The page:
“Regarding the billing cycle, I have received several comments, I know other board members have received comments,” said Chairman of the Board Kevin James at the March 15 meeting. “We’re concerned with the way it’s been presented, and our point is that we haven’t really discussed it. This was brought up during the public service committee meetings and it was only a suggestion of potential.
Walden replied, “Okay, we’ve followed what we understood in the direction the board wanted us to go. If not, or if you would like a different billing cycle, let us know. “
James went on to point out that the increase happened without telling the public.
“We thought in the meetings this had been mentioned and that we had no intention of doing something that had not been publicly mentioned,” Walden said. “We’re working on communications, and if we need to communicate that differently, and you want a different process, we’re happy to do that.”
Salem is not the only municipal electric entity feeling the financial pain of the February cold snap. From February 12, brutal and low temperatures helped create the circumstances in which record electricity prices impacted utilities in the Southwest Power Pool (SPP) region and parts of the Midcontinent Independent System Operator (MISO) region, which affects MMMPEP. Electricity prices, which normally range between $ 20 and $ 30 per megawatt hour (MWh), are trading up to $ 4,000 per MWh, according to MPUA.
Instead of absorbing the entire February increased cost in one month, MMMPEP, as a group, agreed to mitigate the cost through a revolving line of credit for 24 months, according to MPUA. This will allow cities to spread the additional cost over customers over 24 months.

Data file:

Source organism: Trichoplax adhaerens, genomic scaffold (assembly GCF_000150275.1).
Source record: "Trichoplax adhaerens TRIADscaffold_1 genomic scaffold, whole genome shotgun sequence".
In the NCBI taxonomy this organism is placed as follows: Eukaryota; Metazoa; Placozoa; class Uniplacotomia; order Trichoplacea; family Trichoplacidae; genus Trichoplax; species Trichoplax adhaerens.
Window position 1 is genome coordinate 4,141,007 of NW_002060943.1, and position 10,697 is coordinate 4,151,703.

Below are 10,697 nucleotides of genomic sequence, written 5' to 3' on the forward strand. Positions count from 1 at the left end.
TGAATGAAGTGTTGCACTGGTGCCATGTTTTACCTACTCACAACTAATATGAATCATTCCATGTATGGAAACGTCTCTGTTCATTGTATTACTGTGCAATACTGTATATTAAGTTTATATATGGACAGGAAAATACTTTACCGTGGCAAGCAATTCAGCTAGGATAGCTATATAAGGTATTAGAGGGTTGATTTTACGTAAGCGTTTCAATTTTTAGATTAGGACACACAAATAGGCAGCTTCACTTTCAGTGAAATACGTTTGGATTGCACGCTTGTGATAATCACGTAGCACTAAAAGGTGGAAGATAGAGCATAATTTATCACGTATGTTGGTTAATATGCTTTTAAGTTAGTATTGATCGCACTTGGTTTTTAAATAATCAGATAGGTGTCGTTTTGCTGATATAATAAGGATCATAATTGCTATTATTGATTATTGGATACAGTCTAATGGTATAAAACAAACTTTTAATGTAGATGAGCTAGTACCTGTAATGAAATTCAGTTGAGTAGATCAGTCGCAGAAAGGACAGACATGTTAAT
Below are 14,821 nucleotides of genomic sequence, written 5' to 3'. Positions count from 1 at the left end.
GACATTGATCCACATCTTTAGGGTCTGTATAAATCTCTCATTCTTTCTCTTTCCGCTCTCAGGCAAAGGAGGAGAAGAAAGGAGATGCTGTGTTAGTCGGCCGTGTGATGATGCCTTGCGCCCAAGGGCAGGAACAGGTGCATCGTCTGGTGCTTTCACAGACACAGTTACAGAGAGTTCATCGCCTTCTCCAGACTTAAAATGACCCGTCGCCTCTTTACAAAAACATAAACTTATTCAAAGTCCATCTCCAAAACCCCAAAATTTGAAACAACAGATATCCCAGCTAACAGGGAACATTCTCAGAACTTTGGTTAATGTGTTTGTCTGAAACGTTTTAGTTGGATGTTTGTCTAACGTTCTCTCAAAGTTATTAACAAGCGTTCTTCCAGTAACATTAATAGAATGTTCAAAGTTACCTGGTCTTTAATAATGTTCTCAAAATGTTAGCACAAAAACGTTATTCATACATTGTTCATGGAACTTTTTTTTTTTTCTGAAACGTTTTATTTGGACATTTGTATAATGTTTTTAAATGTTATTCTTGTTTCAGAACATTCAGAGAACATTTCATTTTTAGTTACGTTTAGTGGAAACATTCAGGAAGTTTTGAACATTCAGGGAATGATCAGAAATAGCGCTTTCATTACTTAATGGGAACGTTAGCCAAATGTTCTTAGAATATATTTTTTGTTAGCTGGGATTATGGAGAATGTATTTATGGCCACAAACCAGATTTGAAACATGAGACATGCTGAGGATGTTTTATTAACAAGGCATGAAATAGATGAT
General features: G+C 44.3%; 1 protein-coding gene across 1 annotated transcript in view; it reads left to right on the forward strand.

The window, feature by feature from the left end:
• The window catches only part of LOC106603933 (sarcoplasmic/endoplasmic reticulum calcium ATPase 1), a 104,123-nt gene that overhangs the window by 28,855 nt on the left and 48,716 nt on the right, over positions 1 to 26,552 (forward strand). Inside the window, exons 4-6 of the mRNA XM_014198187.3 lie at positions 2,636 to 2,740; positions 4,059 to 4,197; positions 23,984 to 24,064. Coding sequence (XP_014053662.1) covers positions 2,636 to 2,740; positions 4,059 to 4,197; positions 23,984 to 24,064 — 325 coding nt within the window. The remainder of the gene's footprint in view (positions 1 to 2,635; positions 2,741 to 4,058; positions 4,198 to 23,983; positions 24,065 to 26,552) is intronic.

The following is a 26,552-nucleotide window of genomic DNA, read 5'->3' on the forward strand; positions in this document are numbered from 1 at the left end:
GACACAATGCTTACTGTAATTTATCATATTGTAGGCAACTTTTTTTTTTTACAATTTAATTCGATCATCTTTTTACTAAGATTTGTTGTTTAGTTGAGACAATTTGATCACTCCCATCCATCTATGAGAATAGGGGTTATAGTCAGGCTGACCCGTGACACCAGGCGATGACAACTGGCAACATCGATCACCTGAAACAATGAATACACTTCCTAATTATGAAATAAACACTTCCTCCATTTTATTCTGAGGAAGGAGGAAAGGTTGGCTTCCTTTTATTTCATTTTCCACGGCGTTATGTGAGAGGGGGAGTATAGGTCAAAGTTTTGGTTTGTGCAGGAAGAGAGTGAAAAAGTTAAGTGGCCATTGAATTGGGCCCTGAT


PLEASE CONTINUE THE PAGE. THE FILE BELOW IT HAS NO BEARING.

MMMPEP members include Salem, Cuba, Sullivan, Steelville, Newburg, Richland, St. Robert, Houston, Cabool, Mountain View, Mansfield, Willow Springs and Seymour.
Among the communities in the region experiencing strong increases from 2020 to 2021, we find:
• Houston, from $ 166,387 to $ 973,241;
• Cabool, from $ 189,425 to $ 973,048;
• Mountain View, from $ 156,677 to $ 951,648;
• Newburg, from $ 19,683 to $ 138,580;
• St. Robert, from $ 327,126 to $ 2.1 million;
• Steelville, from $ 113,228 to $ 667,688;
• Sullivan, from $ 532,879 to $ 3.2 million;
• Willow Springs, from $ 151,880 to $ 842,571.
More than 100 state lawmakers, representing a bipartisan majority in the General Assembly, urged Governor Parson’s administration last week to create an emergency fund, set aside to enable local city departments affected by recent weather events in February to request loans at 0% interest, according to a press release from MPUA. The requested loan fund of $ 50 million would allow utilities to borrow from the fund for up to five years.
“The severe winter storm affected communities across the state,” said John Twitty, president and CEO of the Missouri Public Utility Alliance. “This vital reserve would allow local utilities to draw on a resource and mitigate the short-term impact on customers over time.”